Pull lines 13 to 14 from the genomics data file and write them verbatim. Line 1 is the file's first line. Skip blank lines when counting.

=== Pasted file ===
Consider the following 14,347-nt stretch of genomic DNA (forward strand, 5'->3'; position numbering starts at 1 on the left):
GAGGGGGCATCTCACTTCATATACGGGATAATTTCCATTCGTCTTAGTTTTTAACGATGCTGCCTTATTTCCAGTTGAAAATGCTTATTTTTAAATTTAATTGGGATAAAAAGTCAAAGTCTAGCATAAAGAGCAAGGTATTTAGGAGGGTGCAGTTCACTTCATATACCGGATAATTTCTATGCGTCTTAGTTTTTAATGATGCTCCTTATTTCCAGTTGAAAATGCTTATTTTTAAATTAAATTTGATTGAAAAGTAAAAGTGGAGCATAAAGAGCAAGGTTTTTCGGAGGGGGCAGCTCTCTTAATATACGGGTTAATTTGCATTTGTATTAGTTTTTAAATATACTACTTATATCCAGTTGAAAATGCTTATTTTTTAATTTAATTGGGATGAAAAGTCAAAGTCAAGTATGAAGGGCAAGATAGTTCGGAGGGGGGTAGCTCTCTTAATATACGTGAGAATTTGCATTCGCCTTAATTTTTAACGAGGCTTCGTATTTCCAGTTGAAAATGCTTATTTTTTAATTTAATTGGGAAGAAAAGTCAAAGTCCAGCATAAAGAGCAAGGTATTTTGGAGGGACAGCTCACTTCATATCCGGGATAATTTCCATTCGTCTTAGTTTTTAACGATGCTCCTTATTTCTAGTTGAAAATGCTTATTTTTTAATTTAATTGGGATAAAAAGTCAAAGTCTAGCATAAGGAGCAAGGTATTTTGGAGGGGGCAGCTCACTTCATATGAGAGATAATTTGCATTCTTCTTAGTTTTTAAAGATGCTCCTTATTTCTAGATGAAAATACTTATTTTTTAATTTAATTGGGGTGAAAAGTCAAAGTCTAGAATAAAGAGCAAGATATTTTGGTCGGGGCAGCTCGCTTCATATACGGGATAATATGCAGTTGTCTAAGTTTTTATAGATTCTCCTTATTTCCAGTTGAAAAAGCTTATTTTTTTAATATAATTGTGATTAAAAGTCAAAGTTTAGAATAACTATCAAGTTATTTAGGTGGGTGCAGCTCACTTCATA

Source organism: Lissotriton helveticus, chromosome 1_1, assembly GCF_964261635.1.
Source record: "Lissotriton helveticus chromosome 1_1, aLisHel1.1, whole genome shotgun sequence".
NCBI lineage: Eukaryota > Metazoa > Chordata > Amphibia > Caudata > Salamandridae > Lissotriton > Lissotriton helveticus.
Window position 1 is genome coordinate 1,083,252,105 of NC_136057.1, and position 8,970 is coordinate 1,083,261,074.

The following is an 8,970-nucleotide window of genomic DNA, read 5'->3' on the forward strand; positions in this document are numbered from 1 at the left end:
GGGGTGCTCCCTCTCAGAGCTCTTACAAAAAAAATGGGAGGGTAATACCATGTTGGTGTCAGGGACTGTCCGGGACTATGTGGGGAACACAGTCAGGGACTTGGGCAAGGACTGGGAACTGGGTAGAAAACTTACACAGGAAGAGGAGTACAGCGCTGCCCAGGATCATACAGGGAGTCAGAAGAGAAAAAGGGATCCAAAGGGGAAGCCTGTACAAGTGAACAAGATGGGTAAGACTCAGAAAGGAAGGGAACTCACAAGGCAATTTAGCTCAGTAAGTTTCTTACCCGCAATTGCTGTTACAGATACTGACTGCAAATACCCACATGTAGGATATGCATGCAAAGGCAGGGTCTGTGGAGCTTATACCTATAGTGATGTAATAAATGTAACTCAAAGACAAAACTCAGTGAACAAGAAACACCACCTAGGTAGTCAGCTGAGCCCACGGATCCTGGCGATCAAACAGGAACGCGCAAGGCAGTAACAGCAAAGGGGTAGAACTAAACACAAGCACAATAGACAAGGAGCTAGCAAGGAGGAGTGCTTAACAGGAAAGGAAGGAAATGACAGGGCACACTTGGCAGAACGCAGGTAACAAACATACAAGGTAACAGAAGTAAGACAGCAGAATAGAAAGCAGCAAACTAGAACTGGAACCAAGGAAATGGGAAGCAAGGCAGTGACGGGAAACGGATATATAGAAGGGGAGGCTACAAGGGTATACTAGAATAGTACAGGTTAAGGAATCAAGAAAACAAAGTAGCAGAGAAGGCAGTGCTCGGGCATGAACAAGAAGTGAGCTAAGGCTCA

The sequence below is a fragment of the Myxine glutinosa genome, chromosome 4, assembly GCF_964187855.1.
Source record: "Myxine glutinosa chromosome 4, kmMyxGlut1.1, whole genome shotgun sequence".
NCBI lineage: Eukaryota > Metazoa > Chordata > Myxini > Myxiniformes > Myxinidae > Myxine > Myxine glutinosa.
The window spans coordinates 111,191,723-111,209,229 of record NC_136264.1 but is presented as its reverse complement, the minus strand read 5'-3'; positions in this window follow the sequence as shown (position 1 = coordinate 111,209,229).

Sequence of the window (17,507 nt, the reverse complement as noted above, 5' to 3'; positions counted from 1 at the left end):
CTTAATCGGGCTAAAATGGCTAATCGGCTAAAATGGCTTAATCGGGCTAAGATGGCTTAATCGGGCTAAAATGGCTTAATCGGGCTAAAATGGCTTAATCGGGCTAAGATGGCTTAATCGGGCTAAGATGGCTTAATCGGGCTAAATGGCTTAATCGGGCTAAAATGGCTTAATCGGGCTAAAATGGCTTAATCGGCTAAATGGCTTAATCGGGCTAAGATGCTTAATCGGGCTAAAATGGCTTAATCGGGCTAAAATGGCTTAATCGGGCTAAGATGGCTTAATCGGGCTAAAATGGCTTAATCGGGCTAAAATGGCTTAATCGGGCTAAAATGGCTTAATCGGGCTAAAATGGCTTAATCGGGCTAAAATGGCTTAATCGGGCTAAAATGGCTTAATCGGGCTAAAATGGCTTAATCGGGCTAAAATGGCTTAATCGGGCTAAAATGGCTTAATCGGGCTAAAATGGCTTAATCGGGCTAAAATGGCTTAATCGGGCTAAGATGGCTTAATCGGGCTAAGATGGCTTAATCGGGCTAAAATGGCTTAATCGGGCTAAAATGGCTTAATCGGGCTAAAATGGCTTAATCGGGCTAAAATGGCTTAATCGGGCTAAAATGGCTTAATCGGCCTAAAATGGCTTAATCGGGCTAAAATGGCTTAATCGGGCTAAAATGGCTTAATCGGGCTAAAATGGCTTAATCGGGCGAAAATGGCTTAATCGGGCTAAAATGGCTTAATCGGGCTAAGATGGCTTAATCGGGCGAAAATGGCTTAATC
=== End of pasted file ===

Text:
Sequence of the window (17,507 nt, the reverse complement as noted above, 5' to 3'; positions counted from 1 at the left end):
CTTAATCGGGCTAAAATGGCTAATCGGCTAAAATGGCTTAATCGGGCTAAGATGGCTTAATCGGGCTAAAATGGCTTAATCGGGCTAAAATGGCTTAATCGGGCTAAGATGGCTTAATCGGGCTAAGATGGCTTAATCGGGCTAAATGGCTTAATCGGGCTAAAATGGCTTAATCGGGCTAAAATGGCTTAATCGGCTAAATGGCTTAATCGGGCTAAGATGCTTAATCGGGCTAAAATGGCTTAATCGGGCTAAAATGGCTTAATCGGGCTAAGATGGCTTAATCGGGCTAAAATGGCTTAATCGGGCTAAAATGGCTTAATCGGGCTAAAATGGCTTAATCGGGCTAAAATGGCTTAATCGGGCTAAAATGGCTTAATCGGGCTAAAATGGCTTAATCGGGCTAAAATGGCTTAATCGGGCTAAAATGGCTTAATCGGGCTAAAATGGCTTAATCGGGCTAAAATGGCTTAATCGGGCTAAAATGGCTTAATCGGGCTAAGATGGCTTAATCGGGCTAAGATGGCTTAATCGGGCTAAAATGGCTTAATCGGGCTAAAATGGCTTAATCGGGCTAAAATGGCTTAATCGGGCTAAAATGGCTTAATCGGGCTAAAATGGCTTAATCGGCCTAAAATGGCTTAATCGGGCTAAAATGGCTTAATCGGGCTAAAATGGCTTAATCGGGCTAAAATGGCTTAATCGGGCGAAAATGGCTTAATCGGGCTAAAATGGCTTAATCGGGCTAAGATGGCTTAATCGGGCGAAAATGGCTTAATC